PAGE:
Some stock indexes are reaching record levels. Yet, risk taking is not particularly buoyant, in our view. Investors still appear scarred by the 2007-2008 financial crisis and have been reluctant to embrace risk. However, we see potential for a recovery, as my colleagues and I write in our latest Global Macro Outlook, Climbing the wall of money.
Optimistic investors tend to have a greater desire to put money to work to buy risk assets. Such buying should push up asset prices, keeping the amount of money in the financial system the same (being simply transferred from buyers to sellers). The rate at which money is used to bid up asset prices can be thought of as a “financial multiplier” and can be gauged by looking at the ratio of overall asset values to money. A rising ratio suggests that investors are putting money to work harder to buy financial assets.
Arguably, other assets can also be seen as money-like. Thus we also look at another ratio: the value of risk assets relative to that of perceived safe assets (mainly money and government bonds, less central banks holdings)—what we call the risk ratio. This shows more directly whether investors are venturing out the risk spectrum. The chart below shows how both the risk ratio and financial multiplier are well off peaks reached at the height of the dot-com bubble and early in the 2007-2008 financial crisis in the U.S. This is in contrast to valuations in equities and other assets that appear stretched. But history may not be a good guide when overall allocation to risk is still so low.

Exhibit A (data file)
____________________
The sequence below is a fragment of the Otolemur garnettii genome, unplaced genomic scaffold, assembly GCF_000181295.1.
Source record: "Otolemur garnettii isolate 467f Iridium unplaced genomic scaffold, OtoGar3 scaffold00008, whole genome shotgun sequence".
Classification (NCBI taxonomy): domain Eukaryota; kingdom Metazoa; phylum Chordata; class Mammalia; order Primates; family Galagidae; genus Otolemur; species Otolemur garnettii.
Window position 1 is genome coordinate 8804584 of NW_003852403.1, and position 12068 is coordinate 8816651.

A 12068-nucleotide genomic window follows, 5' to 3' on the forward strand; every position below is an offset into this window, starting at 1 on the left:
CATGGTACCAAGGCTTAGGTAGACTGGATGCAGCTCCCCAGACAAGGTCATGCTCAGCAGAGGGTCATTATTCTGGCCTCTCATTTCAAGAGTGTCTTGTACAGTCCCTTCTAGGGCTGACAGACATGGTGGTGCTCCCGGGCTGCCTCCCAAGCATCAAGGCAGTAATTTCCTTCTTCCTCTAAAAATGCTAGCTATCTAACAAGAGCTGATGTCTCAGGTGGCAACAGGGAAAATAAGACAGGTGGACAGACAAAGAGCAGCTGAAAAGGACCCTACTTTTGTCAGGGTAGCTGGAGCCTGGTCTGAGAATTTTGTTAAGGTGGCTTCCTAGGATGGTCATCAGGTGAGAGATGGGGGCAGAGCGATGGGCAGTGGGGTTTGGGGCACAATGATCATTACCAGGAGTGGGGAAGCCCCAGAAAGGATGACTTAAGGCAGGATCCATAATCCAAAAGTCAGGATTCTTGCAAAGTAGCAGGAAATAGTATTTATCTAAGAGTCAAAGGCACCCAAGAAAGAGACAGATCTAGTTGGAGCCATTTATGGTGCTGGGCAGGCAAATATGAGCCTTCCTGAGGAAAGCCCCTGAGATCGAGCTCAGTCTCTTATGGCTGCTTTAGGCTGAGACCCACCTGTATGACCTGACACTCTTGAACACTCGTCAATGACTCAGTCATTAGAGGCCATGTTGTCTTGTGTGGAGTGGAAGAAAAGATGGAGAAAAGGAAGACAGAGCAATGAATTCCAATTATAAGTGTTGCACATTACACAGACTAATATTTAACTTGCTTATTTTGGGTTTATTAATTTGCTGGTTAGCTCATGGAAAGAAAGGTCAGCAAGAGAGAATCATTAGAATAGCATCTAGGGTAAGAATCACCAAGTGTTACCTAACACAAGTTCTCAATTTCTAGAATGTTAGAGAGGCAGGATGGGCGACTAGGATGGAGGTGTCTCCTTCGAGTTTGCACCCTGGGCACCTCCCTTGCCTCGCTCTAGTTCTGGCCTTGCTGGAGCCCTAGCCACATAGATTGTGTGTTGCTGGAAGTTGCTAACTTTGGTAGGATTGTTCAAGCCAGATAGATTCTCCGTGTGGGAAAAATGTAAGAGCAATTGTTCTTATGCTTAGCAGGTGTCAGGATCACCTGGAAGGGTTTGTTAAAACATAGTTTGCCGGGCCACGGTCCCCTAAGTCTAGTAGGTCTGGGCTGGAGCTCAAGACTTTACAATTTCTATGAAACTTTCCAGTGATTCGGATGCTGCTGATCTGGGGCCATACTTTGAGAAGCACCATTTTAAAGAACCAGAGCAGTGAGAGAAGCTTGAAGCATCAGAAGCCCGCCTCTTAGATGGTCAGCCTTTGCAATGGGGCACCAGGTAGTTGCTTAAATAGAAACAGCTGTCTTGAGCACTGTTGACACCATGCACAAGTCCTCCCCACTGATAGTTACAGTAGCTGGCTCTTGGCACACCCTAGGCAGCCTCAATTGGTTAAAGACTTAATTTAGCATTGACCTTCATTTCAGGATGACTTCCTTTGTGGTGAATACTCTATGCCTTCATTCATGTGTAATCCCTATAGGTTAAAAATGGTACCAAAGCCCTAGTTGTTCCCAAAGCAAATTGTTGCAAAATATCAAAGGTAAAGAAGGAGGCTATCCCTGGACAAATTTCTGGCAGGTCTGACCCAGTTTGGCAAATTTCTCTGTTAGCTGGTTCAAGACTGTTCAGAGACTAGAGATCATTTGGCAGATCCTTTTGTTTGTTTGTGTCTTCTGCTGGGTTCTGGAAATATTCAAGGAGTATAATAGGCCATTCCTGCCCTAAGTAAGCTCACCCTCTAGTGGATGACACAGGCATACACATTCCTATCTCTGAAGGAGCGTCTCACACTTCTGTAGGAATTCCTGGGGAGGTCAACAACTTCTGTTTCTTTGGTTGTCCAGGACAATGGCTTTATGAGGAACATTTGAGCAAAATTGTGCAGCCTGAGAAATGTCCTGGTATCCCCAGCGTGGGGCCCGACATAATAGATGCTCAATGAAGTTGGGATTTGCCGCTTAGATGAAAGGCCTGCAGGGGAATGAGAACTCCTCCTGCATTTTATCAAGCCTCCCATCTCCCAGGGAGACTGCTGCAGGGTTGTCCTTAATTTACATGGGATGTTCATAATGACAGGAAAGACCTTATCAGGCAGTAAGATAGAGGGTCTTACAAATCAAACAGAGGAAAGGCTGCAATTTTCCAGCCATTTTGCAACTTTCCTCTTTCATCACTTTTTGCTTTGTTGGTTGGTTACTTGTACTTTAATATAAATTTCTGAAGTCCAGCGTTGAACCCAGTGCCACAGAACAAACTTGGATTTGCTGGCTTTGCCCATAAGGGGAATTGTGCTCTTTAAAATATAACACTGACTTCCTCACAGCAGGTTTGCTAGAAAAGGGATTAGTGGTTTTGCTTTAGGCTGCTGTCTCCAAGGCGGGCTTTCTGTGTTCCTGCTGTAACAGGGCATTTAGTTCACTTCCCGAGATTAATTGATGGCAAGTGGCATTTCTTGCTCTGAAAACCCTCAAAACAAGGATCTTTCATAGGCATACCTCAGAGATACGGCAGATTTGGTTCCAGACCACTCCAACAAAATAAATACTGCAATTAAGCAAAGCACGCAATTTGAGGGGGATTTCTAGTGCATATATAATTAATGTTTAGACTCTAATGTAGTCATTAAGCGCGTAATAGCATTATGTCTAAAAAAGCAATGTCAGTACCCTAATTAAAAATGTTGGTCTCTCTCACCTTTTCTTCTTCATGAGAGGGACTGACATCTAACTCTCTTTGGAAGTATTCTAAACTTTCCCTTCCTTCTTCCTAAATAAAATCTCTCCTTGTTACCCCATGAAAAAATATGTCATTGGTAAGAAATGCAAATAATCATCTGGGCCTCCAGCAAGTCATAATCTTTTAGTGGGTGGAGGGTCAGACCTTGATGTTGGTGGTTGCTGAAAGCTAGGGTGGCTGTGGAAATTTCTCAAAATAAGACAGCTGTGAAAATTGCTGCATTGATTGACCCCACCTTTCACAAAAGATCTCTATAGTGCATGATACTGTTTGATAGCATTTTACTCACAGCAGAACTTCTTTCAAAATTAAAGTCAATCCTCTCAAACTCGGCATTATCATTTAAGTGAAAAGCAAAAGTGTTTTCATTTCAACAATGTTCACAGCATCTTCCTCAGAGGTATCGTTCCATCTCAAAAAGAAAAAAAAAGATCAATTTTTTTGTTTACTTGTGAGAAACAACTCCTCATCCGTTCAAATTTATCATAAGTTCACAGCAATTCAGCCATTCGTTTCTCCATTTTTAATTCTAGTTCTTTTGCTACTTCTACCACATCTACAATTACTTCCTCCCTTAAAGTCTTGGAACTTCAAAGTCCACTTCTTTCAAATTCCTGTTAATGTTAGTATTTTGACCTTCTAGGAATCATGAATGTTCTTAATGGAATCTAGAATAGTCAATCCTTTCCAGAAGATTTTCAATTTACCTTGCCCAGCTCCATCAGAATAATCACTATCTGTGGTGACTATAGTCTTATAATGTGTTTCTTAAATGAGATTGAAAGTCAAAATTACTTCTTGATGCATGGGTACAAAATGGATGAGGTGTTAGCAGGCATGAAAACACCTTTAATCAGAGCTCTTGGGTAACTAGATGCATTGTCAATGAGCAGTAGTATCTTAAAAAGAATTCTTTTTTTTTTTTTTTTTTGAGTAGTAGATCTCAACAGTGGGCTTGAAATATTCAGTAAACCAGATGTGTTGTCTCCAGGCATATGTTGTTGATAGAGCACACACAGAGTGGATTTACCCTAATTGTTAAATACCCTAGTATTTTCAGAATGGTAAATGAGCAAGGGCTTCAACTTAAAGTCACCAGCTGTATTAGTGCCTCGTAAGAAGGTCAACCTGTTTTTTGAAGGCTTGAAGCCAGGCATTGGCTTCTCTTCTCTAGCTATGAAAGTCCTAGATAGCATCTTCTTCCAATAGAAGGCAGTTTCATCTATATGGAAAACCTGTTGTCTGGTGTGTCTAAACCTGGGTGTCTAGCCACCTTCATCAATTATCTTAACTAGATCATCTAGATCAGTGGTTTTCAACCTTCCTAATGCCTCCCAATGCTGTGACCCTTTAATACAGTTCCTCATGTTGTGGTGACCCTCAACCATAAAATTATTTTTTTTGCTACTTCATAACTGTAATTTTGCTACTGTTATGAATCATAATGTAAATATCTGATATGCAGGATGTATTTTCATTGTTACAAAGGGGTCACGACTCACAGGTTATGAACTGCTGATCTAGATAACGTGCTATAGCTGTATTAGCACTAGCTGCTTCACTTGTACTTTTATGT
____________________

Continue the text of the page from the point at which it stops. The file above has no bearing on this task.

The subdued appetite for risk also appears to be more than just a U.S. phenomenon. The financial multiplier for the G7 excluding the U.S. has fallen steadily from its dot-com highs. It touched new lows during the height of the eurozone crisis and remains mired near there. The risk ratio has recovered more relative to 2012 lows but is also relatively subdued. See the chart below.
So, will risk appetite rise? Our BlackRock Macro GPS suggests that economists remain too pessimistic on the growth outlook for major economies in the months ahead. It highlights that economic conditions may not be as downbeat as the consensus suggests. At some point, stronger confidence in the economic outlook may prompt money to shift into risk assets, providing some upside potential. We believe upgrades to growth forecasts and greater clarity on the policy agenda of U.S. President-elect Donald Trump could help stir more investor hunger for risk. We don’t expect renewed bouts of euphoria, but we see scope for investor optimism to lift equities and other risk assets, and see a mild rise in bond yields. Read more in our full Global Macro Outlook.